Many screen resolutions, many adapters for your data presenters
Recently we received an email from Google suggesting to prepare our apps for new screen dimensions, new devices with new resolutions and a new screen format – 18×9 …. you get my drift. Hardware companies like LG , Samsung are changing the screen formats and density. If you have apps which present a lot of data that may come as good news but for some of your users it may come with so many headaches. Why headaches, you ask?
The first problem for our apps is to have an uniform GUI over all devices, which is not possible. The fragments in Android is a good idea with sniffs of “configuration over code use” but still not fully baked. As an example I will present one of the problems we faced and the final decision.
How to support maps and data on small screens and tablets in a meaningful way?
There are several alternatives:
- data is on one screen, maps on another screen
- split the screen for maps and data
- open/close panels for data or maps
- buttons for data or maps
The advantage of using panels or buttons to show only data or maps is the real-estate gain for showing data or maps. The user can see it normally, no cramming, not much scrolling just lock in the screen with what you are interested in. The cons is the fact that the link and one-view-shows-all is lost and the extra gestures needed when you search or looking for correlation and patterns is lost.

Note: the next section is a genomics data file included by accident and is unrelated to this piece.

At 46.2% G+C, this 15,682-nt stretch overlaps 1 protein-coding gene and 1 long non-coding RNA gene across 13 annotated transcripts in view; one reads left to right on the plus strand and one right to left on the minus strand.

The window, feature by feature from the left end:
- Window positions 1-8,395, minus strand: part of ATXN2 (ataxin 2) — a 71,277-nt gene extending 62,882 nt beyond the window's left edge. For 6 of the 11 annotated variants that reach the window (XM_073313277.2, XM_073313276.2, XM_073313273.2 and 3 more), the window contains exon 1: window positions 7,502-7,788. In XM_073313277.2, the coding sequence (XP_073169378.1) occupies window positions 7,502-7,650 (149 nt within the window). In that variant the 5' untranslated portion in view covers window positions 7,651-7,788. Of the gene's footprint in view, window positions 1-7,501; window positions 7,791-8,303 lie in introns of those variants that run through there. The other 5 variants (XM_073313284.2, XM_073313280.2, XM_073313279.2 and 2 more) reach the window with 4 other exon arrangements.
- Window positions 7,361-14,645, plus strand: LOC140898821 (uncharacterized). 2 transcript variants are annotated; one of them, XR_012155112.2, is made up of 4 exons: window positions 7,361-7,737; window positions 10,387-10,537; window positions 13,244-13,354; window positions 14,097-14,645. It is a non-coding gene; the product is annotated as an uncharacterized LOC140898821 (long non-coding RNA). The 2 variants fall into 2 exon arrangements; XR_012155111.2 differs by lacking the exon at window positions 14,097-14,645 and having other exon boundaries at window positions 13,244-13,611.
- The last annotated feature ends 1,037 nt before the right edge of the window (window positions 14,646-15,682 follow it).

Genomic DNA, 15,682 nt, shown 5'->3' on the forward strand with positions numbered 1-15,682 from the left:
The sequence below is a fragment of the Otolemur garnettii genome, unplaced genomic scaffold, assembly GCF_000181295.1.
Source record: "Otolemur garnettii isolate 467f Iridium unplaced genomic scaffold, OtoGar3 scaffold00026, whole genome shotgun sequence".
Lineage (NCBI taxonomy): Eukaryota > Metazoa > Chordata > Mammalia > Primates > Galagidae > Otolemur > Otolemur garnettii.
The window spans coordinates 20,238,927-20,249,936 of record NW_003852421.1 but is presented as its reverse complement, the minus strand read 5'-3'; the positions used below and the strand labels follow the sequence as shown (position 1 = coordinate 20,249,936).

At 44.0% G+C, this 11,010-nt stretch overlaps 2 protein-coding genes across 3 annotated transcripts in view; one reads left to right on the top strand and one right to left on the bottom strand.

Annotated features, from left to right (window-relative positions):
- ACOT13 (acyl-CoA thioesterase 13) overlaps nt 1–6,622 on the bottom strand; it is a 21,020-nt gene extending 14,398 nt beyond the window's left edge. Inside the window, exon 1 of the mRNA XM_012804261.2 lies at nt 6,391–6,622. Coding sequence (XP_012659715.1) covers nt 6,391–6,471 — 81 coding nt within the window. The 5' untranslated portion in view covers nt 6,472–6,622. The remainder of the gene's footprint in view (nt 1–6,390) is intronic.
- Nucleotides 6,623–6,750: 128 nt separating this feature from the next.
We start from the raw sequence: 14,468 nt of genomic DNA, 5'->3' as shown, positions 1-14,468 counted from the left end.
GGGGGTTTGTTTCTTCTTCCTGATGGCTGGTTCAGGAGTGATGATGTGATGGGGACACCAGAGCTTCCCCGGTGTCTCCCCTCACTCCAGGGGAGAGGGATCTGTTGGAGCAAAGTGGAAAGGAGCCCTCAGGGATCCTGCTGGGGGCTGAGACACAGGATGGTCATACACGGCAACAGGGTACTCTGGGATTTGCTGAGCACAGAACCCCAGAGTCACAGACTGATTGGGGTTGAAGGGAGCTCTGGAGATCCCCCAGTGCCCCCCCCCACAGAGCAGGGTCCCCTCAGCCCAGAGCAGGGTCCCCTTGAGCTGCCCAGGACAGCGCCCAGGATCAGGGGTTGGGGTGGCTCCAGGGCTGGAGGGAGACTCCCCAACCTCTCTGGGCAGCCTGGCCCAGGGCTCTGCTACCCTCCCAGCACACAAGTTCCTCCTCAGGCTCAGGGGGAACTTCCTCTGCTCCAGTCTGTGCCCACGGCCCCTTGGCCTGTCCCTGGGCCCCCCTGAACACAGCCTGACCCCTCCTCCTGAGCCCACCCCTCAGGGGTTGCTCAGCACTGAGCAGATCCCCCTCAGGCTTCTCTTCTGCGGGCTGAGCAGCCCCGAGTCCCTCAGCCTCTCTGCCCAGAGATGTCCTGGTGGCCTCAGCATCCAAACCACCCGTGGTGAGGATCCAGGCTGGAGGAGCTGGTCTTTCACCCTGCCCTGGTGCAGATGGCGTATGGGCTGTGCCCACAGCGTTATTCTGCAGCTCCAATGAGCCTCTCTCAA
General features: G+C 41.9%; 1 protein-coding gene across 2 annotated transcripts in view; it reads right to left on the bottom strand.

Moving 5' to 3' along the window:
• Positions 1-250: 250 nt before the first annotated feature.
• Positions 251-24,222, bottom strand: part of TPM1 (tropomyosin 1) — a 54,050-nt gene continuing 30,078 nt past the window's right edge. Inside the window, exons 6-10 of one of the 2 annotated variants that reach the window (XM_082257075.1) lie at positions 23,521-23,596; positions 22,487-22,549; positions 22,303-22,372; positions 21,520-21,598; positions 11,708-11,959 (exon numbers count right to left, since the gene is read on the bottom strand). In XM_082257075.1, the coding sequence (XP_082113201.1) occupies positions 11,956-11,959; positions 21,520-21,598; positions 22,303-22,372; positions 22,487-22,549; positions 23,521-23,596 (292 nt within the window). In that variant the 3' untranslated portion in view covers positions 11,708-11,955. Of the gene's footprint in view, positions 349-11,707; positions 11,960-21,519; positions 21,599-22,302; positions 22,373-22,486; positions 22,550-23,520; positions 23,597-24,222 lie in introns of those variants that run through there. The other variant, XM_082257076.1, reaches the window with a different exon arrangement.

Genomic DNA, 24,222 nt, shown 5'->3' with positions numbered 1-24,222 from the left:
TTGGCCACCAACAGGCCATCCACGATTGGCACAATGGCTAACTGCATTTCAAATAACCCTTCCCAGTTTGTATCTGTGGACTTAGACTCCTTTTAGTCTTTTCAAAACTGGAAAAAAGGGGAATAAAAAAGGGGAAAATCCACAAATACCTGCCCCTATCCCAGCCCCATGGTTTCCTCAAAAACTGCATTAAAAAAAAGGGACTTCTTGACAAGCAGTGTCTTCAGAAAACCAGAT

Data on one screen and maps on another is another variant of panels/button switch with the advantage that you may present a short fragment (let’s say one location on the top of the map) for data and navigating ways for it. If your user linger on one screen or another it may present a solution.
Split the screen variant has its own pros&cons. Pro is from the link between data and maps and easy navigation from one to another, cons are coming from small real-estate to see much from each slice of data. If you add to it the support for landscape modes and changes in how the data is presented you can have multiply easily the whole application by 4 or 6 in the number of layouts.
Our decision, just by following the logical evolution in screen resolution of the phones was to present both maps and data on the same screen. If you look around you, 4K TVs will become 8K TVs and the mini-screens will follow the same path. On phones there is vertical scroll and rarely used – horizontal screen. Scrolling is much more intuitive than clicking back and forth and trying to correlate parts of data not under your eyes.